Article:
With the quality of New Zealand’s international education sector under the spotlight, the department charged with keeping tabs on the sector says it is only undertaking a quarter of the monitoring it should be. Shane Cowlishaw reports.
A group of international students has been refunded almost $1 million in fees after the school they were studying at was ordered to shut.
It comes amidst a ministerial plea from the department tasked with monitoring education institutions that it is only able to investigate one percent of the industry with current funding.
The New Zealand Qualification Authority ordered the closure of the Excellent Education Academy in January after finding testing and assessment failures within its business diplomas.
A monitoring report found only six of 71 assessment samples were adequate, along with a failure to check whether students could speak adequate English before enrolling.
The closure left close to 200 students in limbo while the school’s owner hit out at the authority, accusing it of “Gestapo” tactics.
A briefing for Education Minister Chris Hipkins earlier this year estimated the cost to fully refund the business students’ fees to be $570,000.
But the Ministry of Education confirmed to Newsroom that the cost had ballooned to $828,000, with the potential for the final amount to climb even further.
Claire Douglas, a ministry deputy secretary, said once the academy was closed it was realised an additional group of students were eligible for a refund.
That had increased the amount paid out, but 20 students from that group had yet to have their refunds considered and the figure could increase further, she said. A total of 176 students have applied for a refund.
There has been a flurry of investigations and enforced closures of non-university tertiary institutions in the past few years amid claims of sub-standard qualifications designed as a pathway to residence for overseas students.
Most recently a group of Chinese students spoke out about their perceived ill-treatment after the closure of the New Zealand National College, sparking fears of reputational risk to the sector.
Student fees are required to be placed in a student trust account by an institution.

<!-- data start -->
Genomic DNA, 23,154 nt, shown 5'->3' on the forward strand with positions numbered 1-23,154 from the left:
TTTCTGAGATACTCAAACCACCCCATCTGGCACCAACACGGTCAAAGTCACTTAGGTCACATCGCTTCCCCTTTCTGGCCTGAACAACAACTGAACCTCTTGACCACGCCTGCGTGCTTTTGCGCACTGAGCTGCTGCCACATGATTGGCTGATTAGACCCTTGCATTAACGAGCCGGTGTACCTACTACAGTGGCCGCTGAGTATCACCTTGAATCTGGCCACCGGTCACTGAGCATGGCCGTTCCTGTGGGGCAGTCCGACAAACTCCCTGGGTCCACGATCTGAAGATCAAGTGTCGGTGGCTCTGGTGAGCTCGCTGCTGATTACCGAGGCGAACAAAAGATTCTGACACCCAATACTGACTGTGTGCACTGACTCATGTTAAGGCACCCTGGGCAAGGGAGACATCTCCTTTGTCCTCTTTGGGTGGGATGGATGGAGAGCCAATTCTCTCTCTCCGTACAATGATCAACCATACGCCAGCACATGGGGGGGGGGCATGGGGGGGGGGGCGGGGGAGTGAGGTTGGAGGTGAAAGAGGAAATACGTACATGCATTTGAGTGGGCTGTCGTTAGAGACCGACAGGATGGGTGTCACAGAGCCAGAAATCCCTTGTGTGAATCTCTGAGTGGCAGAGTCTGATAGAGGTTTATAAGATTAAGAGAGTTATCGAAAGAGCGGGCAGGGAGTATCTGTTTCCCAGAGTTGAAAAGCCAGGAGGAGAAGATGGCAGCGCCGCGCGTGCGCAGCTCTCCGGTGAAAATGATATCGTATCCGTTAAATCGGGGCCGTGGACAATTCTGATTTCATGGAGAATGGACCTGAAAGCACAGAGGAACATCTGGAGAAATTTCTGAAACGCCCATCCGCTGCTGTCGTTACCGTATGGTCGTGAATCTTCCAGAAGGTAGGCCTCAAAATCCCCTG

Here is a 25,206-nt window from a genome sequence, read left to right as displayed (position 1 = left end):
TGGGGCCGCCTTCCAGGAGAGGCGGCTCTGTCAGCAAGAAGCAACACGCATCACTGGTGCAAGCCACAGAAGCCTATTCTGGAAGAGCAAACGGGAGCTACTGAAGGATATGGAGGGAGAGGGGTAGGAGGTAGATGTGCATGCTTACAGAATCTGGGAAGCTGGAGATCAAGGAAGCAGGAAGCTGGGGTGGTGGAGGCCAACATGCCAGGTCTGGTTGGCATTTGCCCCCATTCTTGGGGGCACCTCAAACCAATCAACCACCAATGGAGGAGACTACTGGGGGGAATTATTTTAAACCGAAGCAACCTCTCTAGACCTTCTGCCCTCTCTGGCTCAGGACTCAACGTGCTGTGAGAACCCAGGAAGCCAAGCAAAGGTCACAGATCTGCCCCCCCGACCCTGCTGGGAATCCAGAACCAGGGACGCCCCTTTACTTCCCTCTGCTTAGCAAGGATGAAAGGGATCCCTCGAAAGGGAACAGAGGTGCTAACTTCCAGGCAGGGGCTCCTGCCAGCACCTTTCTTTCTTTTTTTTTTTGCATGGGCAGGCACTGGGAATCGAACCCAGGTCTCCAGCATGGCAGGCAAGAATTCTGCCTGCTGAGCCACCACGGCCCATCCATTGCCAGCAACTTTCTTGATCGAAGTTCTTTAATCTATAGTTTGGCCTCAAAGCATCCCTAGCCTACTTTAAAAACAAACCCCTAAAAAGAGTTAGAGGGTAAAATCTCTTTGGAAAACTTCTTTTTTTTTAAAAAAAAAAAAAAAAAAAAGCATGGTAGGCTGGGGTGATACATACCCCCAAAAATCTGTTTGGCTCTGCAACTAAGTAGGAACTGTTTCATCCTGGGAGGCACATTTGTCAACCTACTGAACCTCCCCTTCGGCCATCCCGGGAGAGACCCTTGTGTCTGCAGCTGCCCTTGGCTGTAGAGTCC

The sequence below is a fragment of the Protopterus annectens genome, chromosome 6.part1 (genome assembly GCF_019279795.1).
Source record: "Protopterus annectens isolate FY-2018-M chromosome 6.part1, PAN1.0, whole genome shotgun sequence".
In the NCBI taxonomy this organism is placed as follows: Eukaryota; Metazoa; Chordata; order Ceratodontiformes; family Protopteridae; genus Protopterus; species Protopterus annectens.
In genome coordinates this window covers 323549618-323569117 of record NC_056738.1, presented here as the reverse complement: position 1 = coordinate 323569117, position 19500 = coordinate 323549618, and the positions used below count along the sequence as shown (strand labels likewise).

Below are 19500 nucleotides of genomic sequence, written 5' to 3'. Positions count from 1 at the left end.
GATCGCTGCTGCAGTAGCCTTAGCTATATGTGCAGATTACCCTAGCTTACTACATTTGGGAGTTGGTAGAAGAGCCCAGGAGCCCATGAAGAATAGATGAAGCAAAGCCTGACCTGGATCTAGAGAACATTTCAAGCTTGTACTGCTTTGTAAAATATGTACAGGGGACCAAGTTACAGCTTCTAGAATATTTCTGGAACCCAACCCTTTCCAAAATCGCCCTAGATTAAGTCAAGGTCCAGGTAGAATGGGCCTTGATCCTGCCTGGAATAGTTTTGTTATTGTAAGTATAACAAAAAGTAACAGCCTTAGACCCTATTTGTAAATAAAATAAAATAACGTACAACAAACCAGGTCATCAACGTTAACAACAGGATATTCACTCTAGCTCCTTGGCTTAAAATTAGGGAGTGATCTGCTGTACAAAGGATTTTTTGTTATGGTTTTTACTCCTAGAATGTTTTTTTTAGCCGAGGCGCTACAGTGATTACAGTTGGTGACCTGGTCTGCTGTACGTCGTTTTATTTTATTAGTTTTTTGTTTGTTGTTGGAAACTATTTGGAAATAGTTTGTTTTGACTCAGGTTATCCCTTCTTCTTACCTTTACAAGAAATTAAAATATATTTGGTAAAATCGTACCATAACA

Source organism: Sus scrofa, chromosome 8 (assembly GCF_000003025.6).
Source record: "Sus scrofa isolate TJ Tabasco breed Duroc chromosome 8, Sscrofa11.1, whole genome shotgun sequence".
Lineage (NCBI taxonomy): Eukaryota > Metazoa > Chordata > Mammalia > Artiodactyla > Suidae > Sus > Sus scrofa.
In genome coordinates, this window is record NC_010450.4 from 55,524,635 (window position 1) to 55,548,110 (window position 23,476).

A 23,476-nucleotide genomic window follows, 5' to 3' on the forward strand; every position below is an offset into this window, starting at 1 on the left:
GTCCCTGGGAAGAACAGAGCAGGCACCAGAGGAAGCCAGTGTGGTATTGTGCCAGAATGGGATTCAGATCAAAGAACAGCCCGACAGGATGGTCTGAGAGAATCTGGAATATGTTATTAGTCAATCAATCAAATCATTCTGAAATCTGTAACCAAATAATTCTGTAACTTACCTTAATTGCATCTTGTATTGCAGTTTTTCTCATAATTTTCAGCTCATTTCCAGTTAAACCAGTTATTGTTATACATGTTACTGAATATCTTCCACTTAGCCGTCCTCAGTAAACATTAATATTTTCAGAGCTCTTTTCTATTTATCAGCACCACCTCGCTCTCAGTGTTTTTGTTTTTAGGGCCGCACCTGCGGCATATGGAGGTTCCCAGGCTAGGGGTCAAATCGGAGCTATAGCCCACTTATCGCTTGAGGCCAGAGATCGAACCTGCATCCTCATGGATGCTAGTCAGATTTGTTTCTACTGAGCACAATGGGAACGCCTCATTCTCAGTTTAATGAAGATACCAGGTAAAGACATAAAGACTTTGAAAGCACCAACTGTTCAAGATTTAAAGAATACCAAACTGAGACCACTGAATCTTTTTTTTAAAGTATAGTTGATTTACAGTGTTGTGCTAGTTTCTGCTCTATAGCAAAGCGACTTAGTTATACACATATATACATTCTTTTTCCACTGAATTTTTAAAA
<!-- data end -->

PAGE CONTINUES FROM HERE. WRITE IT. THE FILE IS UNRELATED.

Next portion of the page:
As an extra safeguard, students can be refunded through the Export Education Levy administered by the ministry.
The amount paid out through this fund has risen dramatically.
During the 2014/15 and 2015/16 financial years only $45,000 was required, but in 2016/17 that rose to $908,000 after three institutions were closed.
The closure of Excellent Education comes in a period of heightened enforcement action for the authority, but it believes it is not doing enough.
In a separate briefing to Hipkins, the authority said it had increased its monitoring activity to address concerns about assessment quality, teaching capability and resourcing.
At any one time, it had between 40 to 50 investigations underway of varying seriousness while it had taken action against 25 organisations in the past year.
Despite this, it estimated it would need to quadruple the amount of monitoring it was doing and needed more money to do so.
“To be able to undertake the scale of monitoring and related follow-up that is required to assure confidence in educational outcomes across the non-university sector, additional resources are required.
“NZQA estimates that it needs to monitor four per cent (currently one percent are monitored) of the nearly 10,000 NZQA approved programmes and training schemes annually to drive the required improvements throughout the sector.”
Grant Klinkum, a deputy chief executive at the authority, did not answer questions from Newsroom about funding, but said there would be no back-down from the increased monitoring.
“What you will see is NZQA continuing to take steps against providers who don’t perform. NZQA won’t tolerate poor performance, as it harms what is by and large a very high performing tertiary education system.”
The lobby group representing private training establishments, however, is concerned the reputation of good schools could be damaged.
Craig Musson, chair of the Independent Tertiary Education, accepted there were a small number of businesses not following the rules or that were focused on “getting people through with visas”.
While they supported the authority he believed there were already adequate safeguards.
“We certainly don’t want a blanket approach taken when most of us are doing things very well and have been for a number of years.
“We would like to see evidence that there are more providers that are doing wrong … are they making assumptions, because assumptions can be different to reality.”
Hipkins said he expected the authority to take the appropriate steps necessary to ensure a high-quality tertiary education system, but said it was inappropriate to comment on future funding plans with the Budget looming.